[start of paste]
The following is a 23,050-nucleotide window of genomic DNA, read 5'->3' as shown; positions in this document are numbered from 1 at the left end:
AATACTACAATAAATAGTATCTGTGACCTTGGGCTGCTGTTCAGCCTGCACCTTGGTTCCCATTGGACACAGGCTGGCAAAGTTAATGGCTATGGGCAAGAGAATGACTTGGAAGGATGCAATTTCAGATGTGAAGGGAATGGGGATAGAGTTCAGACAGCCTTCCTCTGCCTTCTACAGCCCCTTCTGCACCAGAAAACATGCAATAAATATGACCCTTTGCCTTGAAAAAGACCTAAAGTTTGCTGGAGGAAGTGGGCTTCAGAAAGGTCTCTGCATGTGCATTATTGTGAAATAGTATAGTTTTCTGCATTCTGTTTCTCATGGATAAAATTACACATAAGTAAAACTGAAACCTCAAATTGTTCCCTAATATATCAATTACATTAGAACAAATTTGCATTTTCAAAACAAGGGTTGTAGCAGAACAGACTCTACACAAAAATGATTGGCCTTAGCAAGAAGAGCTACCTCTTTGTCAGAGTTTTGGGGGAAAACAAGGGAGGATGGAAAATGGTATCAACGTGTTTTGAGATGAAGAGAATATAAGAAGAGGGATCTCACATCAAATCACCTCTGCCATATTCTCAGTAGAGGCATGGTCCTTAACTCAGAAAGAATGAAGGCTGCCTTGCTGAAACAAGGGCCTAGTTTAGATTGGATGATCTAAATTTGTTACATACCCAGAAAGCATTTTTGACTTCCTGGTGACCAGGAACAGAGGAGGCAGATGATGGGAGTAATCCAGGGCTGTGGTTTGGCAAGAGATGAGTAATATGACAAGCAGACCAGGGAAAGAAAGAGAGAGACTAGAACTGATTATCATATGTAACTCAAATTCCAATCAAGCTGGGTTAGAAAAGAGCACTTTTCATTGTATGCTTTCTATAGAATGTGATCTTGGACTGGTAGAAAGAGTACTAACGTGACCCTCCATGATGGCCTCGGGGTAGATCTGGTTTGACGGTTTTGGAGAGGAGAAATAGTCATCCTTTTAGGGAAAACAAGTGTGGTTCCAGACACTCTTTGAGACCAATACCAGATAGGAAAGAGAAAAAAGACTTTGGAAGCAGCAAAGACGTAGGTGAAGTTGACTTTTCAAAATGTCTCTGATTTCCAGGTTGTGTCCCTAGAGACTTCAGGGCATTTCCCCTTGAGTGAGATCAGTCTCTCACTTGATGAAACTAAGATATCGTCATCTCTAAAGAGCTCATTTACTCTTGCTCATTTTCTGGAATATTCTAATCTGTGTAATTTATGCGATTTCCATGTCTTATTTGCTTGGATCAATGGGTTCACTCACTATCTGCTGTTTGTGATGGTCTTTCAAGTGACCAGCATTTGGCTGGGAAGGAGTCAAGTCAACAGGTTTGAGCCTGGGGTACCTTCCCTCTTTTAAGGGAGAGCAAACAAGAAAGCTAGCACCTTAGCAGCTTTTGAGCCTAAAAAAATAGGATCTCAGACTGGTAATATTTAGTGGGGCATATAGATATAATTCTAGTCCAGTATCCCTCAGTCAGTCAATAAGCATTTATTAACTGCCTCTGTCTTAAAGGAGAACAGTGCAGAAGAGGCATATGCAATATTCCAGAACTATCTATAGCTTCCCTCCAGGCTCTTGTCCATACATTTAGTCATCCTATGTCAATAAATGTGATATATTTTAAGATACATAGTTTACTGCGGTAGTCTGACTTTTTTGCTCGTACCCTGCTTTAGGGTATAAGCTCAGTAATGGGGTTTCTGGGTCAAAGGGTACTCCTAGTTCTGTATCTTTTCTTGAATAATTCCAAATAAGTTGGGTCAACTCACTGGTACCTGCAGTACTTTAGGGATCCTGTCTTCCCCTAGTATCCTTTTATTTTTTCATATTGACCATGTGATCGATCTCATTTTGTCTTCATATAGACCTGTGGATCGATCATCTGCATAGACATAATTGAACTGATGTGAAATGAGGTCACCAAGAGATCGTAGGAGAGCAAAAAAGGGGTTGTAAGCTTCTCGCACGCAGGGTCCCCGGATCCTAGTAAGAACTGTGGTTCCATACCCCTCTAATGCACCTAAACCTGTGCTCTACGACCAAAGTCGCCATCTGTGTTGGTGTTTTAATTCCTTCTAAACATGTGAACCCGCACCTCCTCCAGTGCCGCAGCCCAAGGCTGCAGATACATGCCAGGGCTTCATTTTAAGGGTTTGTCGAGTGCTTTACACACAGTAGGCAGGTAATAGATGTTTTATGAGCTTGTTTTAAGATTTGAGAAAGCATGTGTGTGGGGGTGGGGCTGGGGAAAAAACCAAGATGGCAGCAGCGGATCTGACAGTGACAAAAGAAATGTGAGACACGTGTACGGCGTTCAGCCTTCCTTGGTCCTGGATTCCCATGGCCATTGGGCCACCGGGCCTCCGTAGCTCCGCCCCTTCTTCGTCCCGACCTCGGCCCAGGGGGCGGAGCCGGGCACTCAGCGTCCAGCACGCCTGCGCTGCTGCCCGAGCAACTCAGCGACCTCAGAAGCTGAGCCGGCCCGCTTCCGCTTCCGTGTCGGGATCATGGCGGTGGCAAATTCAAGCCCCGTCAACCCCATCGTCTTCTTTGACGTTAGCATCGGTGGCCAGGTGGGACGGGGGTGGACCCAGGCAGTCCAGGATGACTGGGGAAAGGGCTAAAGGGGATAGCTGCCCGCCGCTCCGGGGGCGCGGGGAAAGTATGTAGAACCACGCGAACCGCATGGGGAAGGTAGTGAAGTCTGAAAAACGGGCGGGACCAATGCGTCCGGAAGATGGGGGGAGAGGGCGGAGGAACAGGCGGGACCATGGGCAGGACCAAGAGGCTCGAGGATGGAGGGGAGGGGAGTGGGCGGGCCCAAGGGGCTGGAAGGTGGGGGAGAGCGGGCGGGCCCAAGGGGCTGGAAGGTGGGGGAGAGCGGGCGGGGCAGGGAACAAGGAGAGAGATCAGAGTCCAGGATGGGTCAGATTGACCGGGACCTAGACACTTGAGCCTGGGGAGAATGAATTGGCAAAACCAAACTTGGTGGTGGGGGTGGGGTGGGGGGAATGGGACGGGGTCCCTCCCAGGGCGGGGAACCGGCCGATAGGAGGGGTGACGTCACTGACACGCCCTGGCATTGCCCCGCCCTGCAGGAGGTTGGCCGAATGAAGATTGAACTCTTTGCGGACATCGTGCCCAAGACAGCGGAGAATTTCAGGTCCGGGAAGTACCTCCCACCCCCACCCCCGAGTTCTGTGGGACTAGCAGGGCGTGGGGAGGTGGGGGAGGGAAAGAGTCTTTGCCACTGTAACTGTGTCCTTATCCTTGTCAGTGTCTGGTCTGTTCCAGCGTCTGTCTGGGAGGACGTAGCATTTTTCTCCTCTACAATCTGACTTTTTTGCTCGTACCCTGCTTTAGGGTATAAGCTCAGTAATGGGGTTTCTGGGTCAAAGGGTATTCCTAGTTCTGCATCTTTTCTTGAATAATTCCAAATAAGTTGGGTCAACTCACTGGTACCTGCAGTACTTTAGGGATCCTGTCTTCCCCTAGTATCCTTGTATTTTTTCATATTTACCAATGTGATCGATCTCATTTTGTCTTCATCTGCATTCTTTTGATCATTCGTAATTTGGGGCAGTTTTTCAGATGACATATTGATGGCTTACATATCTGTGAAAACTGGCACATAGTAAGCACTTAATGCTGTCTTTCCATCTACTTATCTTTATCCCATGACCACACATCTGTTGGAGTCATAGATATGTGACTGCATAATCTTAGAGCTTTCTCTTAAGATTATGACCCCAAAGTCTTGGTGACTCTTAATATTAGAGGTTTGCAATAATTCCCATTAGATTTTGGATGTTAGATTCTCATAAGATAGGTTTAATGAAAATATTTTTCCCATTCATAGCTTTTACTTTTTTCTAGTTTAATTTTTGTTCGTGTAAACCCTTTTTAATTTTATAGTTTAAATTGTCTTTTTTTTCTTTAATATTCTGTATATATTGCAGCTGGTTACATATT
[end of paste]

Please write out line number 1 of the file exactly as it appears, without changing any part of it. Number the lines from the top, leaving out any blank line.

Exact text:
The following is a 23,050-nucleotide window of genomic DNA, read 5'->3' as shown; positions in this document are numbered from 1 at the left end: